29 to 31 August 2019
Binna Burra Lodge to New Brighton via Currumbin, 115km
to Nimbin and back, 145km
to Ballina, via Byron Bay, 58km
Having descended from the national park we stopped for breakfast and a beach walk at Currumbin, our last stop in Queensland before crossing the border into New South Wales.
Despite the gathering rain clouds the surfers were out in force.
Almost instantly we crossed the State border into New South Wales we could see and feel a real difference. The landscape became more British looking somehow with lots of green, rolling hills. The road surface on the other hand became a lot more bumpy. We guess they spend less money on their roads than Queensland!
From the warmth of our cabin in New Brighton we did a day trip in the hinterland. More familiar looking landscape of rolling hills, green fields and tree covered roads. Grazing sheep and cows would have transported us home if it hadn’t been for the odd guava plantation.
Something else caught our eye as we drove on. A strange collection of gravestones grouped together in an unusual pattern at the back of a field. We stopped to check it out. It was the site of the first cemetery in the town of Lismore and burial place of many of its early settlers. All the headstones had been relocated in their current semi circles in 1980.
Our destination for the day was the town of Nimbin but before we reached the town we got a great view of the Nimbin Rocks, volcanic extrusions from 20 million years ago. This cow posed very happily with them for the camera.
The town of Nimbin is a place where time has apparently stood still, specifically in 1973 when the Aquarius Festival was held there. Celebrating counter culture and sustainable lifestyles it was the birthplace of Australia’s hippy movement. It is an arty, alternative place.
The Hemp Embassy promotes all things marijuana. Part shop, part museum it sells all manner of paraphernalia and displays collections of cannabis related just about everything, including an interesting take on the last supper!
The town still has an incredibly laid back, hippy vibe – helped no doubt by numerous substances. It is said that many of those who attended the original festival just never left. Our neighbour at our coffee stop at the Pot of Gold looked like one of them. He certainly appeared not to have washed his hair since 1973.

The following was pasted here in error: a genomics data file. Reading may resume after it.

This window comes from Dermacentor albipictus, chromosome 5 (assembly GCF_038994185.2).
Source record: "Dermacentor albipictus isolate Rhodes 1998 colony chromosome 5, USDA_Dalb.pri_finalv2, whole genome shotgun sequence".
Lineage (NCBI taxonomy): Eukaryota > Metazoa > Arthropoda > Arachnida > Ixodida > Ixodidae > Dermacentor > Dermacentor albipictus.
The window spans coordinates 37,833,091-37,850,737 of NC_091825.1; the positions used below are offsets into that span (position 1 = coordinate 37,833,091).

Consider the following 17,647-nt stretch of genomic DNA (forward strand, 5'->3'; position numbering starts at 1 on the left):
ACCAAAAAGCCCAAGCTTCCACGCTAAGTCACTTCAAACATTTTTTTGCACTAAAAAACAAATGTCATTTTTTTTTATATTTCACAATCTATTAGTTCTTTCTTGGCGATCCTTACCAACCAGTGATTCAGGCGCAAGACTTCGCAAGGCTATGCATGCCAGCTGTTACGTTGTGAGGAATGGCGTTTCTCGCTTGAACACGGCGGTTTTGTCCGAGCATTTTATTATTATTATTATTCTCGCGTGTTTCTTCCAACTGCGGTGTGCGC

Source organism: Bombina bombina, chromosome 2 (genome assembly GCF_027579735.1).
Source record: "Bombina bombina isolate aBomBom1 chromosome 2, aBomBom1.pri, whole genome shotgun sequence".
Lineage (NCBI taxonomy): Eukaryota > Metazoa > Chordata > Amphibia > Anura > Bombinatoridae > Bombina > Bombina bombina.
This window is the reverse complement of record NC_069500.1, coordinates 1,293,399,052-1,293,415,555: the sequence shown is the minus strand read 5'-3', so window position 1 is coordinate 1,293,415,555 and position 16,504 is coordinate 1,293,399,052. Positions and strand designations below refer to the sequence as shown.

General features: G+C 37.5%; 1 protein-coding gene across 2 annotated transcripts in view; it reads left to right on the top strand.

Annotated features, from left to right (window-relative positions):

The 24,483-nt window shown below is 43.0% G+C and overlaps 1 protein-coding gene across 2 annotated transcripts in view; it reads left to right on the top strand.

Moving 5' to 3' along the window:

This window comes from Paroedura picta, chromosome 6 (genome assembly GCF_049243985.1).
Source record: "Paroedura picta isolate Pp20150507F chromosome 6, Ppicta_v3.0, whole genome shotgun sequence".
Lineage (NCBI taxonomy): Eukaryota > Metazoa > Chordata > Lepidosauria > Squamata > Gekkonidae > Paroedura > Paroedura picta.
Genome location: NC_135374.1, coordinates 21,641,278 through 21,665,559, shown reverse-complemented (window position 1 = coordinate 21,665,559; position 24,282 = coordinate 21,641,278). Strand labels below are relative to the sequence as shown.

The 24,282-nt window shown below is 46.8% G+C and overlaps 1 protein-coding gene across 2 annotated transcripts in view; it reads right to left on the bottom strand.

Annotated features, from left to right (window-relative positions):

Leaving Nimbin we just about managed a picnic in the Nightcap National Park before the threatened rain materialised. It truly lashed down making us feel even more at home but occasional gaps in the cloud allowed us a glimpse of 1159m Mount Warning, what remains of the Southern Hemisphere’s largest volcano.
Back at our coastal home the rain stopped in time for a sunset walk along the beach. No high rises or crowds of surfers here, just us and a few local dog walkers.
From the peace and tranquility of New Brighton beach we continued south to Byron Bay where it was all chain shops and overpriced coffee. The surfers seem to love it and to be fair it does have great views of Mount Warning and the headland.
We walked out to the tip of the headland where the lighthouse stands at the most easterly point of Australia. From there we got views of beautiful beaches to the south, migrating whales and hang gliders getting an aerial views of both.
We continued south still sticking to the coast without a real plan for our next camp. We stopped in Ballina to stock up on groceries and marvel at the Big Prawn. It is a quintessentially Australian thing to stick megasized sculptures of random things in equally random locations. This prawn was in the car park of a DIY superstore!
We continued again on the Pacific Highway. A roadside billboard told us of a caravan park at a place called Evans Head. We knew nothing about it but it sounded as good as any …